Student Loan Risk Assessment

How are the changing economic, political and consumer environments affecting student loan asset backed securities?

Evolving sentiment toward the rising cost of higher education and growing student loan debt balance is resulting in new market opportunities and challenges. The charts provide instruction on how industry practices and other factors are impacting risks for lenders and investors.

Risk Level

As of Sept 2018

HIGH MED LOW 2012201320142015201620172018
The Student Loan Risk Assessment shows the risk of battles over loss allocation.

LOW RISK

HIGH RISK

Lending Practices and Factorsi

Private lending and refi’s have benefited from stringent underwriting, but competition could lead to looser underwriting; deferments and forbearances are skewing delinquency rates; latent risks exist, such as loans for unaccredited programs and for-profit schools.

LOW RISK

HIGH RISK

ABS Practices and Factorsi

Private and Refi deals continue to benefit from pools of higher quality loans; FFELP deals should continue to benefit from the government guarantee.

LOW RISK

HIGH RISK

Underlying Market Risksi

Education costs, the average student loan debt burden and the aggregate student loan balance all continue to climb, spurring debt-relief programs, proposed legislation and bankruptcy reform, and a growing body of borrower-friendly decisions.

current Status

Originations and Issuances, by the Numbers

Student loan debt rose to $1.52 trillion in Q1 2018, up from $1.44 trillion a year earlier, and now accounts for 10.7% of the $13.21 trillion in total household debt, based on Federal Reserve Board of Governors and Federal Reserve Bank of New York data.

According to a report issued by DBRS, $16.7 billion in student loan asset-backed securities (SLABS) were issued in 2017, up 10% versus a year ago. Of the total 2017 SLABS issuance, student loan refinance (refi) ABS issuances were $5.2 billion, an increase of over 30% from 2016. Traditional private SLABS issuances accounted for $2.5 billion, a 14% decrease compared with a year ago. Family Federal Education Loan Program (FFELP) ABS issuances totaled $8.1 billion, a 22% increase from the previous year.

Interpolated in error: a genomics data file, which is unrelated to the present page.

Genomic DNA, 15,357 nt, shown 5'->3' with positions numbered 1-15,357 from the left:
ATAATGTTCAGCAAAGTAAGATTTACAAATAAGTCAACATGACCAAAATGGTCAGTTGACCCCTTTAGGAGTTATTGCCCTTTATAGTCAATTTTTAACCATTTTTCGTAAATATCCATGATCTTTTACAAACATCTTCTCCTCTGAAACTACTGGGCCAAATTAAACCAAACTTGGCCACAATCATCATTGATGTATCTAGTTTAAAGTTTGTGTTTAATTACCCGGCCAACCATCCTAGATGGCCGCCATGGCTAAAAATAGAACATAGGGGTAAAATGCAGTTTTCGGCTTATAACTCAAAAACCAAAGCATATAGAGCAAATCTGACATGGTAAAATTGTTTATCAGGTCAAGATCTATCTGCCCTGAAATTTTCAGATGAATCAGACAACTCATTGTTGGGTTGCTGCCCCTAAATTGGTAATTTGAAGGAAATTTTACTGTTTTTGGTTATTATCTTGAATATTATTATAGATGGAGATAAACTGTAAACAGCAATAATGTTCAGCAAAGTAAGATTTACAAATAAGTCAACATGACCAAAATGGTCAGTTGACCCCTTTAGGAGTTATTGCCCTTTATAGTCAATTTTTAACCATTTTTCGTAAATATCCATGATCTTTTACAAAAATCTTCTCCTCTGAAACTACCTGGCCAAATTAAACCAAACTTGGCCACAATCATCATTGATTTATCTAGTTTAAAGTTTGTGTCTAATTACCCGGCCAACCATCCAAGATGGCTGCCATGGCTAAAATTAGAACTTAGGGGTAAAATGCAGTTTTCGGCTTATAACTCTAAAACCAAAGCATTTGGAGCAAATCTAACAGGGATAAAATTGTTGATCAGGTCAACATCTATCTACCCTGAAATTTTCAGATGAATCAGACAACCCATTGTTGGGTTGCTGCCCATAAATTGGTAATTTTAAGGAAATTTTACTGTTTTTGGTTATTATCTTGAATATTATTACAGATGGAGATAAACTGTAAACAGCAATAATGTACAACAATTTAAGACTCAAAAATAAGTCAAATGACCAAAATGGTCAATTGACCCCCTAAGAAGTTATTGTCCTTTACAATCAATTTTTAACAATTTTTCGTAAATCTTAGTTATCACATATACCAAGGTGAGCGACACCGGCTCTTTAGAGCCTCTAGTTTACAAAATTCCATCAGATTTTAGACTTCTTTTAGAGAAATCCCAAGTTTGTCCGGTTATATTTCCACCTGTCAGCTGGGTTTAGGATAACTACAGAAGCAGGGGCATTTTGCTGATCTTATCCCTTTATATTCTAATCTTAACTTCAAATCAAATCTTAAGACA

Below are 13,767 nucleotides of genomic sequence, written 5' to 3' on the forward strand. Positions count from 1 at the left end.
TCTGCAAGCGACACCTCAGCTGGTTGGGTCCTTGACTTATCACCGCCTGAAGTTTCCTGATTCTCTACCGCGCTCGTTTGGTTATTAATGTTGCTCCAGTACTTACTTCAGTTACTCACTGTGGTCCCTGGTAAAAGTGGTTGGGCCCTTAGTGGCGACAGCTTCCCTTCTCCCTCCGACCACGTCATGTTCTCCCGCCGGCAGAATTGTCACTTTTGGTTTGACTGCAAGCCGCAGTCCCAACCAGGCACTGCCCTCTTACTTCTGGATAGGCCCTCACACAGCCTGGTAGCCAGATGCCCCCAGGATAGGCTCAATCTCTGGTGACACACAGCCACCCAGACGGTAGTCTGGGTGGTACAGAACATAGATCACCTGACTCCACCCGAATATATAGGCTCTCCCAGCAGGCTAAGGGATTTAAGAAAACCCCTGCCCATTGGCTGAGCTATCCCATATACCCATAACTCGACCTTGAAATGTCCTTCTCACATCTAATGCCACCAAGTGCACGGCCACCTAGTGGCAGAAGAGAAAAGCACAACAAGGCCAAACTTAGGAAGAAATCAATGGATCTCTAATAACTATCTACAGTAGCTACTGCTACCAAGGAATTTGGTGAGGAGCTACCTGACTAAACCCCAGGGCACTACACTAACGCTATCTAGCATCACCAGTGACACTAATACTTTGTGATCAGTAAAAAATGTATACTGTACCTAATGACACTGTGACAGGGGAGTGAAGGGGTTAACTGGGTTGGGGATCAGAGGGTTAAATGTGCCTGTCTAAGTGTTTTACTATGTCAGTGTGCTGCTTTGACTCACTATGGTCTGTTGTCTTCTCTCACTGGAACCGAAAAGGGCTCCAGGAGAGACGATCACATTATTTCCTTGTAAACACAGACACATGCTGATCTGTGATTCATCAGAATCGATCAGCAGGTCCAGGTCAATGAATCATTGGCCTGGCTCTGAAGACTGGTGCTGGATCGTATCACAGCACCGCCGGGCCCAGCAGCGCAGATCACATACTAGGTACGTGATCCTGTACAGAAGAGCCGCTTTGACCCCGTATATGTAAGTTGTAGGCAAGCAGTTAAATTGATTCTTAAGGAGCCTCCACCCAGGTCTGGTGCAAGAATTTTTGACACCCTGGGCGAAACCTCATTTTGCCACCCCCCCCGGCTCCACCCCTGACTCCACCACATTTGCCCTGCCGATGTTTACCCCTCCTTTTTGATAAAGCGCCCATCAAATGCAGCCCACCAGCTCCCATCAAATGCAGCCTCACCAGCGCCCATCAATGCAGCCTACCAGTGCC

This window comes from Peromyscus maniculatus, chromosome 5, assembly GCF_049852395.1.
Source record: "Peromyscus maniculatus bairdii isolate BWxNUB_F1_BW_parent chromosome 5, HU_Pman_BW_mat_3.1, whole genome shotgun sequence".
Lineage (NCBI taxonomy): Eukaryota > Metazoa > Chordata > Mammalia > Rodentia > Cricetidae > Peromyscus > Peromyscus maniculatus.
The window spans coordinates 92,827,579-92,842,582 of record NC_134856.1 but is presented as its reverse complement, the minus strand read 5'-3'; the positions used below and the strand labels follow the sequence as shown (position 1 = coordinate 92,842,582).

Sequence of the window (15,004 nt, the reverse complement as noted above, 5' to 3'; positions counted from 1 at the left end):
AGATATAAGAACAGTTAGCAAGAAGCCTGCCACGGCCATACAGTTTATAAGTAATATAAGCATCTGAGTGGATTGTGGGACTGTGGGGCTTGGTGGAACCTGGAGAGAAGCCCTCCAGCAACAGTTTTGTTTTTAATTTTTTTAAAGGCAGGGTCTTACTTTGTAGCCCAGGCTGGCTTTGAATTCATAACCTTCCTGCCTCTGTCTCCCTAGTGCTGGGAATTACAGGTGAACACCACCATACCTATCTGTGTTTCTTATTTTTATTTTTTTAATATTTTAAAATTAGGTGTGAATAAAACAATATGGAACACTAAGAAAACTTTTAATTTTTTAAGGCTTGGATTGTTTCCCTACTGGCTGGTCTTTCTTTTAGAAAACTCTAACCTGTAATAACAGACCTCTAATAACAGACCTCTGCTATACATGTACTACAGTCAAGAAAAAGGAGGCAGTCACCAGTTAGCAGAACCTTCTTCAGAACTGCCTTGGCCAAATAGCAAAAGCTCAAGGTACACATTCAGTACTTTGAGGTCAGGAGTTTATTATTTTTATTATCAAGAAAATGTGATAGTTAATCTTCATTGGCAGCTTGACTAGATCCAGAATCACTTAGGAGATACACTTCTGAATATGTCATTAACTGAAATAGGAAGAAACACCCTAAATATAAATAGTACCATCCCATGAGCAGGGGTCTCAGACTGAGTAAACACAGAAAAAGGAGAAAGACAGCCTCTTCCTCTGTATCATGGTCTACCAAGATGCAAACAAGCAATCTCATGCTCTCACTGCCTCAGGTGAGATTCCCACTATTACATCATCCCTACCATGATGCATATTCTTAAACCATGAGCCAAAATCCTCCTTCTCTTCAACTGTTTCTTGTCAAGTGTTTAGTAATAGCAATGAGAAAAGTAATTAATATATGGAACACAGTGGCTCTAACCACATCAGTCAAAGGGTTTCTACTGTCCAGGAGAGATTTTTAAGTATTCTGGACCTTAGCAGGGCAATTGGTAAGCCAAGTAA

Performance and Practices

90+ day delinquencies fell to 10.7% in Q1 2018, down from 11% in Q4 2017 – the lowest level since 2012, but still exceeding delinquency rates for credit cards, auto loans and mortgage loans. In the refi sector, 60+ day delinquencies in Q1 remained low at 0.09%, in contrast to 2.85% for private student loans and 7.09% for FFELP loans, according to DBRS. Hurricanes Harvey and Irma caused a temporary spike in forbearances during Q3 and Q4 2017, but levels had normalized by the end of the year.

The overall fall in delinquencies has been attributed to low unemployment rates, but it also reflects that more borrowers are utilizing postponement options such as forbearance and income-driven repayment plans. As a result, stated delinquency rates may be misleading and may not accurately reflect true delinquency levels, which could be up to twice as high, as noted in the Federal Reserve Bank of New York’s quarterly report. It is estimated that 20% of borrowers are late on their student loan payments, and 2016 graduates left college with average debt of $28,400, which is almost 30% more than in 2001.

Looking Ahead

With unemployment trending lower, demand for SLABS is likely to remain high and securitization issuance is expected to grow at a steady rate. In particular, refi loans are increasing their share of the market and the sector will likely continue to attract significant interest from investors, due to strong borrower credit profiles and better-than-expected performance.

In other developments, talks of restructuring at the CFPB and plans to remove the agency’s student loan office may endanger its lawsuit against Navient. Going forward, the bureau’s power to supervise and take action against student loan servicers may be limited, and the CFPB is facing pressure to withdraw its case. With federal protections being dismantled, States are stepping in and pushing forward consumer protection laws, but have been urged by the Department of Education not to interfere on grounds of federal preemption, as we noted in our Law360 article. While investors are, for the moment, protected by adequate levels of credit enhancement in deals, borrower protections are under threat and these risks may ultimately be passed on to the secondary market. Investors should also be mindful that stated delinquency rates may not be painting an accurate picture of the market and may be masking the true extent to which borrowers are falling behind on their student loan payments.